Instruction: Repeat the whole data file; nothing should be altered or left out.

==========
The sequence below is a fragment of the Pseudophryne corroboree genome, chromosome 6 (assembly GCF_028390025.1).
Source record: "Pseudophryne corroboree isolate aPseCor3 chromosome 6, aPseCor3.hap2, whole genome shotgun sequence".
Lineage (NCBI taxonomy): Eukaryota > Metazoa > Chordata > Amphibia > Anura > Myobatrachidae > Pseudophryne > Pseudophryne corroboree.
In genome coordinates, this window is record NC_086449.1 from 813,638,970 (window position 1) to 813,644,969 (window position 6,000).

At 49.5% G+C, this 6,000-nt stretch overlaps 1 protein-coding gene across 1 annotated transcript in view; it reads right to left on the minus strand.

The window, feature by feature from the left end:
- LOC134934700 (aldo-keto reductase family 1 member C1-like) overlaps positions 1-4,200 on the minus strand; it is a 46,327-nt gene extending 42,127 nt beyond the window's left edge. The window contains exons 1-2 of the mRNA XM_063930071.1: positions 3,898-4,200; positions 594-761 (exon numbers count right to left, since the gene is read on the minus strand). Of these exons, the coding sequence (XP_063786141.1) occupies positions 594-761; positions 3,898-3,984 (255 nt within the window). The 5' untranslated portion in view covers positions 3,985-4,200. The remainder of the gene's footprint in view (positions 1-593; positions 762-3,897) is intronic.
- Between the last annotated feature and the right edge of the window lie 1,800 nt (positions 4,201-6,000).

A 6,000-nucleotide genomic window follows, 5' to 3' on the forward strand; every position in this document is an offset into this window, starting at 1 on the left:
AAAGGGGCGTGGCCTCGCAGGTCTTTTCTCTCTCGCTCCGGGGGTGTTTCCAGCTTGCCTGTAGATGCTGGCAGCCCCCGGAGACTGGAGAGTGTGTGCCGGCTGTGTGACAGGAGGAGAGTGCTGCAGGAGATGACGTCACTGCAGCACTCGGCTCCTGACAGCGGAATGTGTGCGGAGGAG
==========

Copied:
The sequence below is a fragment of the Pseudophryne corroboree genome, chromosome 6 (assembly GCF_028390025.1).
Source record: "Pseudophryne corroboree isolate aPseCor3 chromosome 6, aPseCor3.hap2, whole genome shotgun sequence".
Lineage (NCBI taxonomy): Eukaryota > Metazoa > Chordata > Amphibia > Anura > Myobatrachidae > Pseudophryne > Pseudophryne corroboree.
In genome coordinates, this window is record NC_086449.1 from 813,638,970 (window position 1) to 813,644,969 (window position 6,000).

At 49.5% G+C, this 6,000-nt stretch overlaps 1 protein-coding gene across 1 annotated transcript in view; it reads right to left on the minus strand.

The window, feature by feature from the left end:
- LOC134934700 (aldo-keto reductase family 1 member C1-like) overlaps positions 1-4,200 on the minus strand; it is a 46,327-nt gene extending 42,127 nt beyond the window's left edge. The window contains exons 1-2 of the mRNA XM_063930071.1: positions 3,898-4,200; positions 594-761 (exon numbers count right to left, since the gene is read on the minus strand). Of these exons, the coding sequence (XP_063786141.1) occupies positions 594-761; positions 3,898-3,984 (255 nt within the window). The 5' untranslated portion in view covers positions 3,985-4,200. The remainder of the gene's footprint in view (positions 1-593; positions 762-3,897) is intronic.
- Between the last annotated feature and the right edge of the window lie 1,800 nt (positions 4,201-6,000).

A 6,000-nucleotide genomic window follows, 5' to 3' on the forward strand; every position in this document is an offset into this window, starting at 1 on the left:
AAAGGGGCGTGGCCTCGCAGGTCTTTTCTCTCTCGCTCCGGGGGTGTTTCCAGCTTGCCTGTAGATGCTGGCAGCCCCCGGAGACTGGAGAGTGTGTGCCGGCTGTGTGACAGGAGGAGAGTGCTGCAGGAGATGACGTCACTGCAGCACTCGGCTCCTGACAGCGGAATGTGTGCGGAGGAG